The Republic of Cyprus is working strenuously to prevent any fait accomplis that Ankara might attempt this month regarding Turkish-occupied Varosha.
The government of President Nicos Anastasiades is pulling out all the diplomatic stops in its efforts to prevent actions that would endanger the interest of Cyprus and the rights of the legal residents of the Famagusta suburb of Varosha during Turkey’s President Recep Tayyip Erdogan’s upcoming visit to the illegally occupied territories.
At a reception hosted by the French Ambassador for Bastille Day on July 14, Cyprus’ President declared, according to the Cyprus New Agency, “we are doing everything that it is humanly possible within the framework of ‘orthodox diplomacy’ and we will be ready to react accordingly.” Regarding the people of Famagusta and how they should respond to Erdogan’s visit, CNA said Anastasiades urged them to be patient.
Kathimerini quoted him also saying “there are definitely steps being taken and what I expect is from both the United Nations and the EU to react according to Turkey’s behavior.”
“Cypriot Foreign Minister Nikos Christodoulides has been going all out on a preemptive diplomatic strike aimed at garnering support in Brussels, Washington, and the international community to stop Turkish President Recep Tayyip Erdogan from revealing ‘surprises to the world’ during a scheduled visit to the island on July 20,” Kathimerini reported.
Christodoulides was a guest this week on The Greek Current, a podcast by the Hellenic American Leadership Council in collaboration with Kathimerini. He stressed the crucial importance of stopping Erdogan from making “more provocative and illegal actions,” which he said negatively affect the interests of the United States, the EU, and the international community.
Erdogan has focused attention on his visit to occupied Cyprus, designating July 20, the date in 1974 when Turkey launched is illegal invasion, as ‘Peace and Freedom Day’ in the context of Turkish Cypriot history.
“Erdogan said he would make a big announcement on July 20, prompting political pundits on social media to wonder whether recent visits to the north by Pakistani dignitaries could signal an attempt by the Islamic Republic to establish diplomatic relations with a Turkish Cypriot administration currently recognized by no other country except Turkey,” Kathimerini reported.”
Christodoulides has said, “we are using all available means, which are diplomatic, political, and legal means in order to stop Turkey.” He was in Brussels this week, where he had meetings with other foreign ministers, including from France, which is Security Council president in July, as well as those of Egypt and India, which is Pakistan’s chief rival.
CNA noted that the Egyptian foreign minister “praised the role of Cyprus in the region,” while also referring to the “destabilizing role of Turkey.”
Relations between Egypt and Turkey collapsed in 2014 when Erdogan questioned the legitimacy of President Abdel Fattah el-Sisi, who was an army general when he overthrew pro-Muslim Brotherhood government, a radical Islamic group with strong support in Turkey.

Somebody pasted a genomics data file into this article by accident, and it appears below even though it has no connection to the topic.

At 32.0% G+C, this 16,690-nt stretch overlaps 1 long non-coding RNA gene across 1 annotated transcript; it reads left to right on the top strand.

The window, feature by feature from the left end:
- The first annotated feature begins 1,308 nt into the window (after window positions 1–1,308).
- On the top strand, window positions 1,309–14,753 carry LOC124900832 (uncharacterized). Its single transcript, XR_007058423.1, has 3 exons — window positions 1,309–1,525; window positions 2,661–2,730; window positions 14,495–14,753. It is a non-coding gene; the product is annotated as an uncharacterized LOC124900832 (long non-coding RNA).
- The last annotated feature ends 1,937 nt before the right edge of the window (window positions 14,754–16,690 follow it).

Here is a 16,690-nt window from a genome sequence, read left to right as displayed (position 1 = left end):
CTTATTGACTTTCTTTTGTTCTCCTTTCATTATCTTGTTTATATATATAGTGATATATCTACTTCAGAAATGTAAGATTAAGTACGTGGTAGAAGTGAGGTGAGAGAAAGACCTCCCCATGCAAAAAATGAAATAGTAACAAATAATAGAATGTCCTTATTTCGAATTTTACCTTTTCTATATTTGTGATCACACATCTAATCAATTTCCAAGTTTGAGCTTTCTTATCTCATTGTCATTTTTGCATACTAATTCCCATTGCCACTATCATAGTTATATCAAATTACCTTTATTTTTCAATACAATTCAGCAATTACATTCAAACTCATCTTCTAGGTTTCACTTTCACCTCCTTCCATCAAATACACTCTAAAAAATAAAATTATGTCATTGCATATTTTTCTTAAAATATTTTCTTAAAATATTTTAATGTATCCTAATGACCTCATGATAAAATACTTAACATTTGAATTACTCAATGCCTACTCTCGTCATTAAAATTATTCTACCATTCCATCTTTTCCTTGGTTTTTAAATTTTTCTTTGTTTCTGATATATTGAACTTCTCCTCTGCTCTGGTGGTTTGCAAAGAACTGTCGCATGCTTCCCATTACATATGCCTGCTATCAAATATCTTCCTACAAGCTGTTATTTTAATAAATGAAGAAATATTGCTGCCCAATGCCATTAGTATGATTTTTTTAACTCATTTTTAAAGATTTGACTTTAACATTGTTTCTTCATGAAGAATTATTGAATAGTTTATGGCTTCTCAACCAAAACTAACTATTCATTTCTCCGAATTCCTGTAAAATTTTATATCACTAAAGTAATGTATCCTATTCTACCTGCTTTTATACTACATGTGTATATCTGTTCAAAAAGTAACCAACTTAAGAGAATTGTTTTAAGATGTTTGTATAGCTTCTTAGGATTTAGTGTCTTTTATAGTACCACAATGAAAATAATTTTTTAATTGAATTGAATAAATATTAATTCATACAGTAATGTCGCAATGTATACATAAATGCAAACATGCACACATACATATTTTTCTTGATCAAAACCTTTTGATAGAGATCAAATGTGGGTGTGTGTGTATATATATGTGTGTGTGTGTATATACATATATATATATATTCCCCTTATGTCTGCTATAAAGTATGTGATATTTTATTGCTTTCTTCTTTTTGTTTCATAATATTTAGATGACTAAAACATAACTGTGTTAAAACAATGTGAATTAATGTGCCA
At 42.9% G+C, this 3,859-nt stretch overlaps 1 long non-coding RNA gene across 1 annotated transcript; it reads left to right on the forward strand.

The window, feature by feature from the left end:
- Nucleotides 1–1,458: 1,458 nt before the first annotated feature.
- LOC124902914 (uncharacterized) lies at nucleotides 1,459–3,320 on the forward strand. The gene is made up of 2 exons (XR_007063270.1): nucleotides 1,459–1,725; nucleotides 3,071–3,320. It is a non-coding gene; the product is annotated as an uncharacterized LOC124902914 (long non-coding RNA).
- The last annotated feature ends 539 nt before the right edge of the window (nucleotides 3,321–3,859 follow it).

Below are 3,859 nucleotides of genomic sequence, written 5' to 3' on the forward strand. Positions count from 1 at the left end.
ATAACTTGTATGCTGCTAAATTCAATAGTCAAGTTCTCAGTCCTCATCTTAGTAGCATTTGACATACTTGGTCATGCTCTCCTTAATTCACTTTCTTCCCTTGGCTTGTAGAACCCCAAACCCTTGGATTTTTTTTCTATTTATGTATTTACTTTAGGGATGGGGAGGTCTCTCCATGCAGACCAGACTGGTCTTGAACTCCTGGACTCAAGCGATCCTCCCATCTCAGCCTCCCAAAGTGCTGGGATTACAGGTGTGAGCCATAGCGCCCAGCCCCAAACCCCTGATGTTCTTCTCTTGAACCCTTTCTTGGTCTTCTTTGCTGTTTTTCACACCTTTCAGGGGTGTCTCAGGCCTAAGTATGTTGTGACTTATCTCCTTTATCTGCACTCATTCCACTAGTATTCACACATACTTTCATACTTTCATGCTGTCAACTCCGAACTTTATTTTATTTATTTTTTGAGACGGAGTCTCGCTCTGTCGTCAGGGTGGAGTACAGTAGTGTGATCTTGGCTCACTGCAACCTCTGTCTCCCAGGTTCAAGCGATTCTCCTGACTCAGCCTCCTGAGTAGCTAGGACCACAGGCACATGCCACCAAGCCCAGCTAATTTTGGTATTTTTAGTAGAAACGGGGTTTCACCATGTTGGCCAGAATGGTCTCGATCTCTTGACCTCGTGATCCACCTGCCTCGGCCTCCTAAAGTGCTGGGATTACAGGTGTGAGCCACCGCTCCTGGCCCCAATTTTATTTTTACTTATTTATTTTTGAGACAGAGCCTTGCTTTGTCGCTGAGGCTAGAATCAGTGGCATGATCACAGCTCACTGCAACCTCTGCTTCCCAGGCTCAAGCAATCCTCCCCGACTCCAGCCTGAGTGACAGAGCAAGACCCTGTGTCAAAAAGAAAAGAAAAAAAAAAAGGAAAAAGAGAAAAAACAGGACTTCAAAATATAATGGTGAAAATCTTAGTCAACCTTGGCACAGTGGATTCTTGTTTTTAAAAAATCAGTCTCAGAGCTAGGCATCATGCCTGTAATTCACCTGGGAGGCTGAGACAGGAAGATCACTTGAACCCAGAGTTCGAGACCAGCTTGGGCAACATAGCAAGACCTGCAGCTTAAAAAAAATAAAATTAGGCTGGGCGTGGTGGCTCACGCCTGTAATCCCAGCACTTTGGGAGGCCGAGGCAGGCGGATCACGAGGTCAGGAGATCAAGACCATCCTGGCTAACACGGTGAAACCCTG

Christodoulides has stated that provocative actions by Erdogan in Varosha would have a negative impact on the Middle East.
In the podcast, he said, “if the international community is perceived by Turkey as weak or [in]decisive in its response, Ankara will see no reason to backtrack from implementing its planning in relation to Varosha ... so what’s important now is to act … before Mr. Erdogan comes to Cyprus, before July 20, in order, as I told you, to stop Mr. Erdogan from proceeding with more provocations,” Kathimerini reported.
Christodoulides has been in communication with President Joe Biden and Secretary of State Antony Blinken. His message to both was, “we act now, preventatively, so as not to find ourselves before a situation that is irreversible.”
On the podcast Christodoulides said, “we cannot allow Mr. Erdogan to deliver on his promises to announce, as he called it, ‘surprises to the world’ during his upcoming illegal visit to the occupied part of Cyprus.”
Christodoulides said he wants Cyprus’ allies “to send now a clear message of decisiveness from the international community.”
Cyprus’ efforts have strong support in Washington, where U.S. Senate Foreign Relations Committee Chairman Bob Menendez (D-NJ) and Senators Chris Van Hollen (D-MD) and Marco Rubio (R-FL) were joined by Senate colleagues in sending a letter to President Biden condemning Turkey’s continuing efforts to open the coastline of Varosha, Cyprus in contravention of several United Nations Security Council (UNSC) Resolutions and in defiance of recent calls from the UNSC and the European Council to immediately reverse course.
July 20 a dark anniversary for Cypriots, is the ocassion for an important conference. On the very day of Erdogan’s visit, the International Coordinating Committee Justice for Cyprus, PSEKA, hosts the 36th Annual Cyprus & Hellenic Leadership Conference, titled Strengthening U.S.-Cyprus Relations in the Face of Turkish Intransigence at 11 AM EDT, via Zoom.
The event, co-hosted by AHEPA, the American Hellenic Institute (AHI), the Hellenic American Leadership Council (HALC), the Federation of Cypriot American Organizations, and the Hellenic American National Council of North America, features Cyprus Foreign Minister Nikos Christodoulides and over 30 key U.S. policy makers.